2017 has been a year to celebrate books. Here is a quick rundown of books that have been popularized, made into movies, celebrated, or banned. Come to the ISD Library and check them out!
JANUARY: Roxane Gay has published several works, one of which came out in January of 2017 - Difficult Women. I’ve been quite lucky in that when I promote this work to my students, they gobble it up. Roxane Gay writes non-fiction and essay format. Her writing is personal, intense, and not for the faint of heart. Come to the library and check this one out. You won’t regret this read, and if you’re staying in town for the winter vacation, this work is one to enjoy. You can read more about Roxane Gay’s writing, news, and appearances at http://www.roxanegay.com.
FEBRUARY: The Hate U Give by Angie Thomas came out in February of 2017, and before it was even published, it was already optioned - which I guess is Hollywood speak for this-book-will-be-made-into-a-movie. If you want to hear feedback from teachers and students, chat up Mr. Rodine, Ms. Lancaster, and Carlma for reviews. This work is about a wholesome all American family - one that is loyal, loving, socially conscious, invested in Black Lives Matter, and restorative justice. Starr is at a crossroad between her white private school community and her black neighborhood after she witnesses the murder of Khalil. Her path to overcome social conflict will make you cheer for her. Come to the library and check this one out. Everyone who reads it has loved it. Ok, not everyone who reads it loves it. It’s already been banned in a Texas school. But, I can’t speak highly enough about this work.
MARCH: Girl Code: Gaming, Going Viral, and Getting It Done By Andrea Gonzales and Sophie Houser came out in March of this year. I have to say this work has been harder to promote to the ISD community. The challenge to spark an interest in coding and STEM fields amongst young girls at ISD remains beyond me. As a librarian, I seek to offer the opportunity to read materials, put the work on the shelf so it’s highly visible, chat the works up, and to offer Girl Code to teachers so they in turn can promote this book to the students. It’s rather crushing to see Girl Code sit on the shelf. If you are interested in promoting STEM fields to your daughters, come check this work out of the ISD Library. There is a wonderful coding appendix on pages 225-265. And these young writers are just fun college students who love expressing their creativity through code.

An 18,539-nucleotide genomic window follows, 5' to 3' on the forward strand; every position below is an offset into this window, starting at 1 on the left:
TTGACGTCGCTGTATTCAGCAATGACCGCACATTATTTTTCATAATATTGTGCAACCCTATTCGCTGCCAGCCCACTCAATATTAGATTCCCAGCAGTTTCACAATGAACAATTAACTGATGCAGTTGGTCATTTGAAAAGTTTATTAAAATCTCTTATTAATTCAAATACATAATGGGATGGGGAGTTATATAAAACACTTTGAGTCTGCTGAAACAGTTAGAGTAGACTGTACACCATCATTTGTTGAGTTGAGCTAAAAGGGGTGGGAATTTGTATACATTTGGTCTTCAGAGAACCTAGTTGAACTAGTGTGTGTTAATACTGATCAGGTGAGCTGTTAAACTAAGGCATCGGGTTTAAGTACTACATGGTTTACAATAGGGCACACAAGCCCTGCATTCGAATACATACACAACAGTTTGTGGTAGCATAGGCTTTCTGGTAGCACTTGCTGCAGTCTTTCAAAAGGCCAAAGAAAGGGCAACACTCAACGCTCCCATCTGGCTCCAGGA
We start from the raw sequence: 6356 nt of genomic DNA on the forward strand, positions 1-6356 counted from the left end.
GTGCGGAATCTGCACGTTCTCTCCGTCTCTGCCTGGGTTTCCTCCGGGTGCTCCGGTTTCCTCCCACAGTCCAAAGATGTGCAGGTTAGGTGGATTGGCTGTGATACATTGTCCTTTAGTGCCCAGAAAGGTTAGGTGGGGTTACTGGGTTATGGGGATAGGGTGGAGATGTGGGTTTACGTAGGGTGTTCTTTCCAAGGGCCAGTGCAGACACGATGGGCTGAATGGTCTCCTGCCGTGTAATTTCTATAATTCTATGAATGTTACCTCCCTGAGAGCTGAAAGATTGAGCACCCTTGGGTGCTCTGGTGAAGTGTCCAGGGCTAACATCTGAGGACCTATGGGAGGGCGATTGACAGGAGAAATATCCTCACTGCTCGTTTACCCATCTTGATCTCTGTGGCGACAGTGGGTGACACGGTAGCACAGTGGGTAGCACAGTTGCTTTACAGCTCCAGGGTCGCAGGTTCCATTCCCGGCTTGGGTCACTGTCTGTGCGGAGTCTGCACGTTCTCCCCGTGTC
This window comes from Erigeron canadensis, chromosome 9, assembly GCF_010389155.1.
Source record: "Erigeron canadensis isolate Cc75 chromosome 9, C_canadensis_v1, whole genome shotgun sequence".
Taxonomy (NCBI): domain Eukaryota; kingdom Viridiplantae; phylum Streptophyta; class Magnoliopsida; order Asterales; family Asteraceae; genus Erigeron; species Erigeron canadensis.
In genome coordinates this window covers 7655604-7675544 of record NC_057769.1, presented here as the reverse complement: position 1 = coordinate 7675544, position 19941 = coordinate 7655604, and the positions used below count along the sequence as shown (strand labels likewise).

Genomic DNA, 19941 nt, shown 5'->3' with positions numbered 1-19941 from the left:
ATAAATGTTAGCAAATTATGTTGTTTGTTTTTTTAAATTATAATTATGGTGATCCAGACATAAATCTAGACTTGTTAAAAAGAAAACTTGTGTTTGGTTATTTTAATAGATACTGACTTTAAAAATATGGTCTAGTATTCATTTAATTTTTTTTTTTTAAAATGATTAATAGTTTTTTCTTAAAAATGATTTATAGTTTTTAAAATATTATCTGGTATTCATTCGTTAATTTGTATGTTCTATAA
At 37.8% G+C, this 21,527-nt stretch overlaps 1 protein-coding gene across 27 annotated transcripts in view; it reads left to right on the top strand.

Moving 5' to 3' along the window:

APRIL: Colson Whitehead’s work, The Underground Railroad won the Pulitzer this past April. I wish I could say this work was already in our library, but it is on order and will be available to the ISD community soon. If friends in the community have this book to loan, find it, borrow it, and give it a read. You won’t regret it! And then, let’s sit down and talk about it. This work is rich! We can sit down at Shady Shack with books and smoothies for a lunchtime book talk.
MAY: During the month of May, Minecraft Combat Handbook by Stephanie Milton was the ISD Library’s most popular book and most frequently checked out. I would not be surprised if this statistic holds for all the remaining months of the 2017 year as well. A routine question from the second grade students is, “Do you have any more minecraft books yet?” They frantically dash around the library seeing who can find the one copy that is left on the shelf. When the student finds it, the book is held up in triumph, and lording the prize over their peers follows. Jumping up and down usually accompanies getting their hot little hands on the minecraft books. A few frustrated tears have been shed over this book. No joke. Followed by, “That’s not fair”, a pouty bottom lip, and then some vicious side-eye. The second graders have quickly learned the ISD Hold system, and this book is currently on hold. This is a STEM oriented work.
JUNE: The Handmaid’s Tale by Margaret Atwood saw tremendous success as a Netflix series during the month of June. The book and television series have inspired creative forms of protest as well. Throughout 2017, it was common to see women show up in Handmaid attire to protest legislation aimed against our bodies. I recall reading Handmaid’s Tale when I was still in high school. I was a young woman and found the prospects of female slavery to be terrifying. Flash forward to 2017, and American legislators have openly referred to women as “hosts” - a dangerous dehumanizing form of language. This work has become all the more terrifying juxtaposed against America’s current culture. Atwood’s work is cautionary and timely. Again, not for the faint of heart. Come check out this work. Atwood’s complex narrative will be a welcome challenge.